Creativity Kick-Start: Tips to Find your Core Creative Motivators

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Creative motivators are practices or tools you use to get inspired, focused and in the groove to take action. Within the last 5 years, access to an endless supply of creative motivators has opened up through online resources, classes, teachers and coaches, yet, people still feel disconnected from themselves and what makes them feel creatively fulfilled.




There are more resources available than quality time to move through them. Notice I said quality time. You can scan, skim, make lists and prioritize, but are you listening? Are you taking time to try a new creative motivator and really notice how it impacts you in the moment, over a few days or a month down the road? Or are you attempting to tackle various new tools at once, muddling the results?


While making the effort is the absolute first step in gaining traction towards a stronger creative spark, finding and sticking to a practice using tools that are most effective for you personally is what’s most important.


This week, the Creativity Kick-Start theme is about how to find the top effective creative motivators for your personality, creative desires and goals.


Putting the Spotlight on You…and your Creative Motivators


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The creative muse within you needs inspiration. If you keep feeding it dry kibble and never take it for walks, it tends to retreat, going into hibernation. The fastest way to reconnect with that inner essence is to ask yourself what you find motivating – out loud. There’s something about hearing your own voice, tuning into the sound and deep essence of the real you outside of your mind that makes a big difference in how you hear yourself on a deeper level.


Take some time to read these questions to yourself out loud and capture the first answer that comes to you. Record them on paper or electronically.


  • What type of stories (real or fiction) do you enjoy most? Fairytale, thriller, historical drama etc.
  • If you had 15 minutes to spare and could teleport anywhere in the world or beyond, where would you go?
  • Is there someone you admire (living or dead)? Why?
  • Does the idea of a simple vacation away from modern conveniences bore or excite you?
  • Are you able to let things go quickly or do you hang onto old outcomes, lingering over how they could have been different?
  • Are you more creative when interacting with others or alone?
  • Is there one act of creative expression you’ve developed for yourself or business that you would like to share, but always hold back?


Once you have a collection of what you think best represents your preferences, take at least 24 hours away from your list before you sit down and look deeper into the answers.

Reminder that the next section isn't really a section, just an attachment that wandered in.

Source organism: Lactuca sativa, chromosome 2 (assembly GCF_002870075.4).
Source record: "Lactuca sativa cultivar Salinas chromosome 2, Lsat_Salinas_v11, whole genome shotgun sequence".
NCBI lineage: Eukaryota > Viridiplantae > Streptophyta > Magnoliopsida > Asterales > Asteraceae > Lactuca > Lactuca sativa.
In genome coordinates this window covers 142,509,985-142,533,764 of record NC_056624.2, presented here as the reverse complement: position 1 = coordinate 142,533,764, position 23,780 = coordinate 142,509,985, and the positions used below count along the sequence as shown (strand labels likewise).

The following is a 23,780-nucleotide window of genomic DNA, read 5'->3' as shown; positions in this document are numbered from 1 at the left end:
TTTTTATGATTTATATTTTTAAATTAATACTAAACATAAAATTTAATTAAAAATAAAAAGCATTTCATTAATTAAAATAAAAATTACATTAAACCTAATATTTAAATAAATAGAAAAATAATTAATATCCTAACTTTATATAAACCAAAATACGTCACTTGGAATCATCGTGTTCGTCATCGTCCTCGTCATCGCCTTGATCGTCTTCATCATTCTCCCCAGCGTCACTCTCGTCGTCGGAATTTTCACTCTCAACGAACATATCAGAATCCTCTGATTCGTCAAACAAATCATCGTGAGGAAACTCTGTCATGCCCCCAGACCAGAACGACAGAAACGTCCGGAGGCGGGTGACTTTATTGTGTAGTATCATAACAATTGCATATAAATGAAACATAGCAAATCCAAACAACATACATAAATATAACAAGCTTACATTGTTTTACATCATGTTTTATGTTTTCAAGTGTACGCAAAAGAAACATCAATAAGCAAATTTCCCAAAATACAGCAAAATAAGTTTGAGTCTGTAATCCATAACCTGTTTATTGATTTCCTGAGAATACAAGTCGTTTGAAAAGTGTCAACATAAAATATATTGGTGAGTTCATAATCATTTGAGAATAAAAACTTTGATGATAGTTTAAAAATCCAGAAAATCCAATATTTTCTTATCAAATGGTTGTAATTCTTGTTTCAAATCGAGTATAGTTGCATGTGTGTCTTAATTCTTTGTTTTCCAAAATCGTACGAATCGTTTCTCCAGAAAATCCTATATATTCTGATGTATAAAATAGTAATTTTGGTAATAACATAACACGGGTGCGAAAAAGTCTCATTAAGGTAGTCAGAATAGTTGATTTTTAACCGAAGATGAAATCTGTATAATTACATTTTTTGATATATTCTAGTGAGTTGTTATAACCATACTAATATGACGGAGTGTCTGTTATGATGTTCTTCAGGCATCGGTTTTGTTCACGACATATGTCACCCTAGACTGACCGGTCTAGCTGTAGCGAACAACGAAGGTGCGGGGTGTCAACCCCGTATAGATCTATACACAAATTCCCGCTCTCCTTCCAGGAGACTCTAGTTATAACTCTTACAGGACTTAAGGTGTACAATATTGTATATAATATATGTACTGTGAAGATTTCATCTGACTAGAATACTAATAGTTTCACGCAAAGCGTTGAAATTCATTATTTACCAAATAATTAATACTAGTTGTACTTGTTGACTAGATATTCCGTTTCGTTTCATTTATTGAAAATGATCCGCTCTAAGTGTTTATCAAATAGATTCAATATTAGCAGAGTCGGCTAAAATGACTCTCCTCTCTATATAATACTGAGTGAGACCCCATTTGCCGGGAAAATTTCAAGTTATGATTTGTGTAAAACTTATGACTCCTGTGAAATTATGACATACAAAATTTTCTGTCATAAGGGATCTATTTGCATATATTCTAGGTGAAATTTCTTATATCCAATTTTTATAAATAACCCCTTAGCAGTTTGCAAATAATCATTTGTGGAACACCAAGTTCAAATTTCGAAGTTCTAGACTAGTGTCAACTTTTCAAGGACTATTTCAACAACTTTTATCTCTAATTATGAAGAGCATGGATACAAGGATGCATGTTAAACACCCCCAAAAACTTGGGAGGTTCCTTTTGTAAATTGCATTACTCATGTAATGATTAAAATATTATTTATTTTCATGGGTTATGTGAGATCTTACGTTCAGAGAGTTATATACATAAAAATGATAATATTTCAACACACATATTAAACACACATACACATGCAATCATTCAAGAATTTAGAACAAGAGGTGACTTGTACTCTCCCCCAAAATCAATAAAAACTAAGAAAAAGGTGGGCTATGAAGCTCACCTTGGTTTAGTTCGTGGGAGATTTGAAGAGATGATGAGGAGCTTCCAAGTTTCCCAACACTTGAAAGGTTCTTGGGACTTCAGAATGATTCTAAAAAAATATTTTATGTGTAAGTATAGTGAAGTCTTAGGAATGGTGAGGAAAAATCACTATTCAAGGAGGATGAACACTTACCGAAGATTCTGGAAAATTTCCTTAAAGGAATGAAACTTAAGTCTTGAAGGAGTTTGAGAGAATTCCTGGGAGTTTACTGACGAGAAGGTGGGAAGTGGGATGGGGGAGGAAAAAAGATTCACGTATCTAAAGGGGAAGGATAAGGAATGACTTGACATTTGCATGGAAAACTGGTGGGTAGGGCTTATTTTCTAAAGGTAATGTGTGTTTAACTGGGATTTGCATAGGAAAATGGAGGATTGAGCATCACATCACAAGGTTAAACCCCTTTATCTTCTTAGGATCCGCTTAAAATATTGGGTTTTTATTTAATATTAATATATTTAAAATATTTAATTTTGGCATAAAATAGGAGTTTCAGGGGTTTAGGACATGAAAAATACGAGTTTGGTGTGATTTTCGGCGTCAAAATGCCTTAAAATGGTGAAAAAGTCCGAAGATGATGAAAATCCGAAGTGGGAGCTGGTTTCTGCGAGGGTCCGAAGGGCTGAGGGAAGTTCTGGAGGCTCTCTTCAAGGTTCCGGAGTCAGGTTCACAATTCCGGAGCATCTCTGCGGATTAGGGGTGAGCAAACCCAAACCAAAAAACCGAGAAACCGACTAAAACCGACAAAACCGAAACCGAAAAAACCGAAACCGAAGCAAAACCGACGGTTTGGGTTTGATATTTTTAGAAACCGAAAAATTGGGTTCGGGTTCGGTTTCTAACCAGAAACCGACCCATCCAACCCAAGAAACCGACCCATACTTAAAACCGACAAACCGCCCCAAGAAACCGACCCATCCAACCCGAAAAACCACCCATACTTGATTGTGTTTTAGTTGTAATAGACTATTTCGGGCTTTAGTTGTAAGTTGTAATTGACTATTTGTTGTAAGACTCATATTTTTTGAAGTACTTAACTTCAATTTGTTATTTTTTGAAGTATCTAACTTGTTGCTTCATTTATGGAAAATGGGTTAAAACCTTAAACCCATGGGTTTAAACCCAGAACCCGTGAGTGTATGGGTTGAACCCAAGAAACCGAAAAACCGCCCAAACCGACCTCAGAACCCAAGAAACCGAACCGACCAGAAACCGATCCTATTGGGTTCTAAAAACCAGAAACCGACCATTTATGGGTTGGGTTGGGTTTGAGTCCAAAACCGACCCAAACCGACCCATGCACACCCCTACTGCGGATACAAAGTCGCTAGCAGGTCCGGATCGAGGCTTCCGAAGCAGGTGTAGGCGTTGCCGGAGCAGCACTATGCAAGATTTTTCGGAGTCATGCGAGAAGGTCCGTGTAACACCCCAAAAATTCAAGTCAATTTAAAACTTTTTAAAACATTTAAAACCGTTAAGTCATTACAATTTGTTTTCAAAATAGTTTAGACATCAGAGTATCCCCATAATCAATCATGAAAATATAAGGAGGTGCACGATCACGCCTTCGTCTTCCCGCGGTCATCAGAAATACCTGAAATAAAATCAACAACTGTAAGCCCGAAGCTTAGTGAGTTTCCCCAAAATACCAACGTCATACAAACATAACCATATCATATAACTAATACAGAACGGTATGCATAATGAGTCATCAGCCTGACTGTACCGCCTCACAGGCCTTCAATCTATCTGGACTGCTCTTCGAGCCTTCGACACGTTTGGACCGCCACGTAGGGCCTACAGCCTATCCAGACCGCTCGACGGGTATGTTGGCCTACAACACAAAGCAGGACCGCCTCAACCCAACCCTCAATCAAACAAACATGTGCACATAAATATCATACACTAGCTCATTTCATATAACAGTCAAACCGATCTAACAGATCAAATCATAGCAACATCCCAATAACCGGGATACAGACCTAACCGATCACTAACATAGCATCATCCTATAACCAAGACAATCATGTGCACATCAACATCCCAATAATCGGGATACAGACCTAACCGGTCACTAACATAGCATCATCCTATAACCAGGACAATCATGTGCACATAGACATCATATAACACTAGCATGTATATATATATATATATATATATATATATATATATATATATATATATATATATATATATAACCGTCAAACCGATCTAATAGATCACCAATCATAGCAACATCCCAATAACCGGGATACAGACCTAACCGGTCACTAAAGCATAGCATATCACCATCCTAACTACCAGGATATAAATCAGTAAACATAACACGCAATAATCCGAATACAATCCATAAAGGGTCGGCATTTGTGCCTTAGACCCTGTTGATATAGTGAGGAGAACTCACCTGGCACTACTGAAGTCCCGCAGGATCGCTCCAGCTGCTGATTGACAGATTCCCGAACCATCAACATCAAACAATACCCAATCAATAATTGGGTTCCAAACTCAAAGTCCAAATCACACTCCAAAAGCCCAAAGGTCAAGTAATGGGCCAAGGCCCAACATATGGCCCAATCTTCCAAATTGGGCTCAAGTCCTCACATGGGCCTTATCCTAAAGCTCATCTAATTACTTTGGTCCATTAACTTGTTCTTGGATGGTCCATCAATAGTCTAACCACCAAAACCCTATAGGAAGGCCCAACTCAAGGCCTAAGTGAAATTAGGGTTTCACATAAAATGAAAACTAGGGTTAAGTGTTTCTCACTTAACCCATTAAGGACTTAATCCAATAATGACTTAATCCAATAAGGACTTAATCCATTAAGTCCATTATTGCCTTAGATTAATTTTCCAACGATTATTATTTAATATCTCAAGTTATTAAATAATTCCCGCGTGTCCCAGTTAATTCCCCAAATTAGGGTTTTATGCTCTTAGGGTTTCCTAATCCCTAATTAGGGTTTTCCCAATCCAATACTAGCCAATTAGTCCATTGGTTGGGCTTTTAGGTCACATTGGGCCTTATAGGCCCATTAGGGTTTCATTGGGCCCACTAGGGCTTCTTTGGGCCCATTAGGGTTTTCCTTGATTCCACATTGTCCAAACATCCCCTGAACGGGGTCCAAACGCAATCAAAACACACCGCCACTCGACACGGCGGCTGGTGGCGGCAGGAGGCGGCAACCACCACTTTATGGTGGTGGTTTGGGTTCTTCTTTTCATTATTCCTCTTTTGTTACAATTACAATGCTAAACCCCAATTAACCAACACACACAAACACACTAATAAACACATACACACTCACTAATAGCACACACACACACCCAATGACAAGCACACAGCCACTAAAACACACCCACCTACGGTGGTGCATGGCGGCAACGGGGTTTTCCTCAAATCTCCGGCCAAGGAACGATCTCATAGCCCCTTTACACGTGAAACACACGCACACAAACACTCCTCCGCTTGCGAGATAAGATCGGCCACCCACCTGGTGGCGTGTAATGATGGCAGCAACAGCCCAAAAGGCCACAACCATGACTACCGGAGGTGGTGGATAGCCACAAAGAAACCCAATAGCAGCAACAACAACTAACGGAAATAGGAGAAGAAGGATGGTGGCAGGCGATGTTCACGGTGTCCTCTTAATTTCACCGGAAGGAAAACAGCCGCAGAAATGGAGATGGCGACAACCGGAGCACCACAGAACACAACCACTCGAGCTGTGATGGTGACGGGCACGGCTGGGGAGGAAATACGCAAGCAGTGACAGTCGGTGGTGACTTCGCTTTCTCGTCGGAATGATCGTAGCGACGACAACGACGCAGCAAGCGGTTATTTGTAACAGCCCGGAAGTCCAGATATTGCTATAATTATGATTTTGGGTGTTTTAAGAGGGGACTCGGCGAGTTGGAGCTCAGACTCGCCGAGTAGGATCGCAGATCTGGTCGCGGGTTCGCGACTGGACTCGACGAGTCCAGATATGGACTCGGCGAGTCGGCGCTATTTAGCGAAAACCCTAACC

The Big Reveal Helps you Craft a Personal Practice with Effective Supportive Tools


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These questions may be simple but do reveal core creative motivators that you may not realize. Without giving away all the goodies you can discover on your own through the exercise, I will give you a bit of context about how to see a little deeper into your answers to discover a helpful nugget of creative insight.


Here is my response to the first question:


What type of stories (real or fiction) do you enjoy most? Fairytale, thriller, historical drama etc.?


I really enjoy historical dramas. They focus on an interesting time period and take liberties with people, places and events, in other words, putting a more dramatic or creative spin on something that’s rooted in reality as part of history.


How does this relate to my personal creative motivators? Well, to me it means I like knowing there is a kernel of reality and truth to something to serve as a foundation for a creative idea. It acts as a springboard for something new while keeping me grounded as I spin off to envision and develop new creative possibilities. I need to connect with and use practices like meditation, spending time outdoors and with animals or connecting with other like-minds to meet this need.


When you take the time to tune into the answers that resonate most, you connect with little clues about your true creative motivators and turn them into tools. Listening to your voice and feeling how your body reacts to your responses enables you to sense your soul’s desire directly without the mind stepping in the way to make excuses or kick up fears. Then you can filter out what you know is just extra noise to focus on tools and practices that actually work for you – because you took the time to listen and get clear on your true creative motivators.


If you are looking for other ways to tune in, check out my previous posts Identify and Tame Creative Distractions and Working Through Creative Growing Pains. If you want other actionable steps, sign up for my Mini Guide for Connecting with your Inner Guidance and Creative Fire.


Photo Credit: Jennifer, Starving Artist, Joe deSousa